The Oregon Beer Awards are now seeking submissions and voting applications for the 2016 OBAs to be announced at an public ceremony on February 23rd, 2016 at Revolution Hall in Portland. Awards will be handed out in 14 beer-style categories and 5 best of categories in what aims to be the state’s largest beer competition. This year’s OBAs have been re-imagined, improved, and made more ambitious for their 2nd year.
Last year the awards–organized by Willamette Week–were a surprisingly big hit, featuring an over-attended awards ceremony at the Doug Fir Lounge. (Recap of last year here.) The 2016 improved edition strives to become a new standard in statewide competition by moving the beer style categories into a blind judged competition. Competition Director Ben Edmunds seeks between 400 and 650 beers submitted for this years awards in a professionally conducted blind tasting modeled after esteemed competitions such as the Great American Beer Festival. The awards themselves and the ceremony, though, are more inspired by the likes of the Academy Awards.
Alex Ganum of Upright Brewing accepts his award at the 2015 OBA’s
The “non-beer” award categories are for New Brewery, Best Beer Festival, Best Brewpub Experience, Best Beer Bar and Brewery of the Year. Those categories are of course impossible to be judged by tasting so will be voted on by the over 200 members of the OBA Voting Academy. The OBA voters are made up of industry experts from across the state, from professional brewers to beer distributors, hop growers, taproom bartenders and buyers, beer writers, and other industry pros. The OBA’s hope is to grow the voters even further to reflect the community in every region from Ashland to Astoria. In that interest, anyone part of the industry or with other expert cred can easily apply to the voting academy by filling out a very short form here.
Beer journalist/OBA Academy member Jeff Alworth, Widmer’s Doug Rehberg and fellow journalist Pete Dunlop at the 2014 OBA’s
In the interest of keeping the beer awards approachable and easy to understand without politics of beer styles and millions of subcategories, the organizers (including myself) have defined fourteen beer style categories. These styles and guidelines are aimed at capturing and including as many Oregon beers as possible, but are also loose enough to take on more modern style interpretations instead of relying on older, more prohibitive guidelines. Ben Edmunds, the Competition Director and current President of the Oregon Brewers Guild and Brewmaster at Breakside Brewery, said, “if successful, this will be the only competition of its kind, and (in my opinion) it is the sort of competition that Oregon Beer deserves.” The categories of blind judged competition are: Pils/Helles/Kolsch, Wheat/Wit/Weizen, Stout/Porter, Classic Styles (Lagers, Ales, Brown, Amber, Red, etc.), Belgian Beers, Sessionable Hoppy Beers, Strong Hoppy Beers, Dark Hoppy Beers, American IPA, Flavored Beers, Fruit + Field Beers, Sour + Wild Beers, Barrel-Aged Beers, + Experimental Beers. For those concerned those categories are too broad, here is some more info from the much more complete OBA Manual.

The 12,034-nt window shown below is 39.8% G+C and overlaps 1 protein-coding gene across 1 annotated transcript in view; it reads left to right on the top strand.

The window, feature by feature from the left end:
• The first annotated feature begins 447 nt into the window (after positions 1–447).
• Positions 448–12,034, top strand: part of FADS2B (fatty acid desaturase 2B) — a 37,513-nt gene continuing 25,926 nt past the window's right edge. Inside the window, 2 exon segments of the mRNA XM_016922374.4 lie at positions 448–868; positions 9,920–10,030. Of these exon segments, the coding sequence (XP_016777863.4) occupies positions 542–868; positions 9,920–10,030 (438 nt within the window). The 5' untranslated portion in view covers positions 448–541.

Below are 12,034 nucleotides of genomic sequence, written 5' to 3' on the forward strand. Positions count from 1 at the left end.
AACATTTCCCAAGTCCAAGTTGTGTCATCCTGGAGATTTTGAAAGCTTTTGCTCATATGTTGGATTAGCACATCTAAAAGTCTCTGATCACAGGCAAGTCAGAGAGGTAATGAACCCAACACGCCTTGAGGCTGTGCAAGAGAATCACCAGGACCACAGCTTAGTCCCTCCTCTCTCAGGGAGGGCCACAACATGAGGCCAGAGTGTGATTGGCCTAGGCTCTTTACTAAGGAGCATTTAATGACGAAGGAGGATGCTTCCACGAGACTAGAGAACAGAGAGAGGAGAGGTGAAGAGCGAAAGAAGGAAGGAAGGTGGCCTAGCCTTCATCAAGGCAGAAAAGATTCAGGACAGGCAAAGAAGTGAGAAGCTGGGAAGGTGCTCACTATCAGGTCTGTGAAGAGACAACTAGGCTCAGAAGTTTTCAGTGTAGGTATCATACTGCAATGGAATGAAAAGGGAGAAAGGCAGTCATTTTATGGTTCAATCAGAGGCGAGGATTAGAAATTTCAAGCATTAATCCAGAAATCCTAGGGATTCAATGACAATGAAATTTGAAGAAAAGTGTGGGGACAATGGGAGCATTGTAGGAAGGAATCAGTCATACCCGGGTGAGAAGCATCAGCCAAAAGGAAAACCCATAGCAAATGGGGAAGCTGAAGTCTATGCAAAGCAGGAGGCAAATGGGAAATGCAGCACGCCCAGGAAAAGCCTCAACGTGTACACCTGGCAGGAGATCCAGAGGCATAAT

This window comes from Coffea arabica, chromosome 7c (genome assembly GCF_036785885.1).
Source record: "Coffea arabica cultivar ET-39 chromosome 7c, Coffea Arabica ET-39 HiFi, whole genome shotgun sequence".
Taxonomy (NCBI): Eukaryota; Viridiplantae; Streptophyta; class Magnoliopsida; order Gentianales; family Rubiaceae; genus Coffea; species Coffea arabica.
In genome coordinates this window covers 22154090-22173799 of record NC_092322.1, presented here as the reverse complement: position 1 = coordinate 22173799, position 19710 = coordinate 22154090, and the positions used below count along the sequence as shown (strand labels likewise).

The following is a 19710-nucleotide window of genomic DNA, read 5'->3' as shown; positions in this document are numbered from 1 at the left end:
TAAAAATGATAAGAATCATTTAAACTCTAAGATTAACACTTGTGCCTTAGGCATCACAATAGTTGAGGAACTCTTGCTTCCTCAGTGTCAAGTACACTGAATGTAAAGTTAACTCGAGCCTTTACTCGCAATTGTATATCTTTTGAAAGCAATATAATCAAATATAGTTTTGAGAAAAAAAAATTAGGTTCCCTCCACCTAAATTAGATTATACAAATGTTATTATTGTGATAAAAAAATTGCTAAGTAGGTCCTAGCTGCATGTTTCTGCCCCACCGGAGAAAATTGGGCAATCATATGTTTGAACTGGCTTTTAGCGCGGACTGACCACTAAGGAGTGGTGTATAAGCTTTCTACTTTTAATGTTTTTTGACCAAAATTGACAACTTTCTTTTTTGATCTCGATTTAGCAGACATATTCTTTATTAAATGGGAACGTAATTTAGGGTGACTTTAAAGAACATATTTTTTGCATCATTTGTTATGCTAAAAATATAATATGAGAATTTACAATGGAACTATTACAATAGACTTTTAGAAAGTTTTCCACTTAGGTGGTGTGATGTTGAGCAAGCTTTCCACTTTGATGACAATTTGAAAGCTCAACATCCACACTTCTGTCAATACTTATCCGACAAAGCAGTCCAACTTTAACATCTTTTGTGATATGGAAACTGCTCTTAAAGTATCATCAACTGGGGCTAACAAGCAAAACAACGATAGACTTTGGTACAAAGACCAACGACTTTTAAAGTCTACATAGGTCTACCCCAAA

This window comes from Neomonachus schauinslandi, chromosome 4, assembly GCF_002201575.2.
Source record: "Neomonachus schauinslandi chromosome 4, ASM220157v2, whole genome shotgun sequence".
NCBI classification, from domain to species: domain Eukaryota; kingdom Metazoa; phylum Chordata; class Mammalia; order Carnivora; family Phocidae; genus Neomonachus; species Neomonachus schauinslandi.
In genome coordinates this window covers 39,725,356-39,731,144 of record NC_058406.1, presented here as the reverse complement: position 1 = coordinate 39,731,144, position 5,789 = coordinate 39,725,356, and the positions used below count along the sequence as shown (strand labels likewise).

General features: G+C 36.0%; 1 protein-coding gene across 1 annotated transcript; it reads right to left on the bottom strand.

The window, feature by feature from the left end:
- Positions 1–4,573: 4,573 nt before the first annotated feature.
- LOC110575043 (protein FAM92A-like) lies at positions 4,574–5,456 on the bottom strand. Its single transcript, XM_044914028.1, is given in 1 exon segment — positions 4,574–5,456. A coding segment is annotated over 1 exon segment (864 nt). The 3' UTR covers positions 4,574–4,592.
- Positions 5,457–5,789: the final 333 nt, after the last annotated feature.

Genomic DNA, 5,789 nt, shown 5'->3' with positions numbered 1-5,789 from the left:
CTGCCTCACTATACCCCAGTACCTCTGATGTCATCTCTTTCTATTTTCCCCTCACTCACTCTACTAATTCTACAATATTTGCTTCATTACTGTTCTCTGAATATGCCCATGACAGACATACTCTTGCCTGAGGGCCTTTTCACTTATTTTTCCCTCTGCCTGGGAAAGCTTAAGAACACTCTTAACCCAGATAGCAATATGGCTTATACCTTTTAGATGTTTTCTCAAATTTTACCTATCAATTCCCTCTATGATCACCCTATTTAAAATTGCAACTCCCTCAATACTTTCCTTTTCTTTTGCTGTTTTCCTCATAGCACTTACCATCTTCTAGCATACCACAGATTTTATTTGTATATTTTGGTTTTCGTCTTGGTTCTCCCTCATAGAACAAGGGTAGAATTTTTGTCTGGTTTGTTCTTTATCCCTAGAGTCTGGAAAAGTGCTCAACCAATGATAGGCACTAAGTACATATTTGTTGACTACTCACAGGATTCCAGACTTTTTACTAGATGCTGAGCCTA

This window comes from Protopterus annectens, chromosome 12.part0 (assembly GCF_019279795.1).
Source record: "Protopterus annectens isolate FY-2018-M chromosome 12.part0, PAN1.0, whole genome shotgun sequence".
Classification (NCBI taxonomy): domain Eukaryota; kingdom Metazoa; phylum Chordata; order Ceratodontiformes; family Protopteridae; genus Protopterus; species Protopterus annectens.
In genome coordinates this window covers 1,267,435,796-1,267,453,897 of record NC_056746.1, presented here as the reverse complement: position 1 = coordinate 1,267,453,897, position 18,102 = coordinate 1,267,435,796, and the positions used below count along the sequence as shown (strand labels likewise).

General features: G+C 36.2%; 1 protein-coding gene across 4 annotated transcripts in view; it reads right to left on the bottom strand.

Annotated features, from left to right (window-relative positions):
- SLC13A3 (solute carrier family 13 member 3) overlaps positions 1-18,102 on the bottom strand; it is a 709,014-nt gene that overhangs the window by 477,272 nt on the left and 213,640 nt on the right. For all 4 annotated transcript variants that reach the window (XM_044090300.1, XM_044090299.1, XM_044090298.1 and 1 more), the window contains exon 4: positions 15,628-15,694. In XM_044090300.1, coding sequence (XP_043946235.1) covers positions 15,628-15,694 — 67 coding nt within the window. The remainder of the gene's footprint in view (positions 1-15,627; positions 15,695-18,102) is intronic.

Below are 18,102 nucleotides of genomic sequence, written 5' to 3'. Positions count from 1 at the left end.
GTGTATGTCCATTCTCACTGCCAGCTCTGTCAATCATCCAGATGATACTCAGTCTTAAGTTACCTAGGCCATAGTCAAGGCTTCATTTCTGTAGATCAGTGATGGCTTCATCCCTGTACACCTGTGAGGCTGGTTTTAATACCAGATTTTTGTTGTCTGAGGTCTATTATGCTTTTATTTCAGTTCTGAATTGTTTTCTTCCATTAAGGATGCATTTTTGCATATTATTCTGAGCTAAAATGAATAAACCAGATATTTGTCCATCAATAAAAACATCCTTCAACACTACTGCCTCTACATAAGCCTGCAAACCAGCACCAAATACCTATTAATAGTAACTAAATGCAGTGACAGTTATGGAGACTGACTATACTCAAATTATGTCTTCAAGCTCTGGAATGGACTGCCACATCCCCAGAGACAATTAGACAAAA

The OBA style descriptions are meant as general guidelines for each category. These are not proscriptive guidelines, which define beer by process, raw materials, or particular technical specifications. In general, it is not our goal to reward or eliminate beers on a technicality. Judges should use their expertise and familiarity with styles and trends to determine what constitutes the appropriate ‘boundary’ of each style. Similarly, brewers should enter their beers into the category which they feel it most comfortably fits without having to worry about the risk of it being knocked out because a beer is slightly outside the style guidelines.
Part of the objective of the OBA is to re- ward beers for being harmonious and dynamic. This differentiates it from other competitions in which medals are given along very strictly written style guidelines. As such, a beer with no technical flaws that varies from classic style parameters will be judged in greater esteem than a beer with technical flaws that adheres to style.
The split of the categories is intended to reflect the Oregon beer market as it is currently popularly segmented, while also allowing for all styles to be entered into some category. The fact that there are four categories devoted to hop-forward beers is a reflection of popularity of those beers on the market. The split of categories will evolve from year-to-year based on market trends, judge/brewer input, and number of entries into a category.
In all categories, the ideal is a harmonious and delicious beer which exemplifies the category as it exists in today’s beer culture. Harmoniousness includes technical criteria such as color and carbonation as well as more qualitative elements like finesse, moreishness/drinkability, and balance. Unless it is ‘typical’ of the style, technical flaws such as diacetyl, acetal- dehyde, sulfur, acetone, astringency, unpleasant bitterness, oxidation, autolysis and DMS should not be present, even at low levels. Certain esters, phenols, fusel alcohols and acids are appropriate to some styles when in balance.
In all categories except Category 9/American IPA, the brewer should note the style of beer entered. Some categories require additional information.
Brewers interested in competing can find and download a much more detailed guide to categories at http://www.wweek.com/2015/11/02/oregonbeerawards/ as well as beer submission forms and more info.
If you’re interested in getting involved–perhaps sponsoring the awards or even an individual award category–contact me. Meanwhile, mark January 8th on your calendar as the submission deadline and February 23rd for the Awards Ceremony at Revolution Hall which will be open to the public with many of the best beers on tap.